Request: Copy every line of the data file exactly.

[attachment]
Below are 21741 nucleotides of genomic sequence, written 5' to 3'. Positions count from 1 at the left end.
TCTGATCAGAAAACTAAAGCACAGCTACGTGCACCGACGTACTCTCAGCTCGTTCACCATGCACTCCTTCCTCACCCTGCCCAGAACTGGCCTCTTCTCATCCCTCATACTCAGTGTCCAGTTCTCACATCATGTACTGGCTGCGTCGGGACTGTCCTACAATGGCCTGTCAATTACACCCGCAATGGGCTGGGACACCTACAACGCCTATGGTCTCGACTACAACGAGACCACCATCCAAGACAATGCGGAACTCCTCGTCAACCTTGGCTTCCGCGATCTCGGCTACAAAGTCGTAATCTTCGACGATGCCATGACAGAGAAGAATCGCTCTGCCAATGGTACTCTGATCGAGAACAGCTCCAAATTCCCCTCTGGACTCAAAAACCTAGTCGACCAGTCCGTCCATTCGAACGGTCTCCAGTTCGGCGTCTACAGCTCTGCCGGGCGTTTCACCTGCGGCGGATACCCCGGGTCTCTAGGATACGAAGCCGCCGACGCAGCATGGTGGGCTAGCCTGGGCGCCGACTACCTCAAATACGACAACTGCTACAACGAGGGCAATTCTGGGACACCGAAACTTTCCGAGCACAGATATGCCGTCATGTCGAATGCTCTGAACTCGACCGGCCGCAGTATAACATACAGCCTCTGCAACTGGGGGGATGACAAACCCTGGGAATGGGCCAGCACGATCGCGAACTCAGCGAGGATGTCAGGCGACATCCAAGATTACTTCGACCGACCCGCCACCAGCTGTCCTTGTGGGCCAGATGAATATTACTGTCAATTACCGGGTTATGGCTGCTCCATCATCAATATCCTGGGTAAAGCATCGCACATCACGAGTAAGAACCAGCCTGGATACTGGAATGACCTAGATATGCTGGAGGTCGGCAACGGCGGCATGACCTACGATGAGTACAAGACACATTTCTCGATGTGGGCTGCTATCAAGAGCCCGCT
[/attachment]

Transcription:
Below are 21741 nucleotides of genomic sequence, written 5' to 3'. Positions count from 1 at the left end.
TCTGATCAGAAAACTAAAGCACAGCTACGTGCACCGACGTACTCTCAGCTCGTTCACCATGCACTCCTTCCTCACCCTGCCCAGAACTGGCCTCTTCTCATCCCTCATACTCAGTGTCCAGTTCTCACATCATGTACTGGCTGCGTCGGGACTGTCCTACAATGGCCTGTCAATTACACCCGCAATGGGCTGGGACACCTACAACGCCTATGGTCTCGACTACAACGAGACCACCATCCAAGACAATGCGGAACTCCTCGTCAACCTTGGCTTCCGCGATCTCGGCTACAAAGTCGTAATCTTCGACGATGCCATGACAGAGAAGAATCGCTCTGCCAATGGTACTCTGATCGAGAACAGCTCCAAATTCCCCTCTGGACTCAAAAACCTAGTCGACCAGTCCGTCCATTCGAACGGTCTCCAGTTCGGCGTCTACAGCTCTGCCGGGCGTTTCACCTGCGGCGGATACCCCGGGTCTCTAGGATACGAAGCCGCCGACGCAGCATGGTGGGCTAGCCTGGGCGCCGACTACCTCAAATACGACAACTGCTACAACGAGGGCAATTCTGGGACACCGAAACTTTCCGAGCACAGATATGCCGTCATGTCGAATGCTCTGAACTCGACCGGCCGCAGTATAACATACAGCCTCTGCAACTGGGGGGATGACAAACCCTGGGAATGGGCCAGCACGATCGCGAACTCAGCGAGGATGTCAGGCGACATCCAAGATTACTTCGACCGACCCGCCACCAGCTGTCCTTGTGGGCCAGATGAATATTACTGTCAATTACCGGGTTATGGCTGCTCCATCATCAATATCCTGGGTAAAGCATCGCACATCACGAGTAAGAACCAGCCTGGATACTGGAATGACCTAGATATGCTGGAGGTCGGCAACGGCGGCATGACCTACGATGAGTACAAGACACATTTCTCGATGTGGGCTGCTATCAAGAGCCCGCT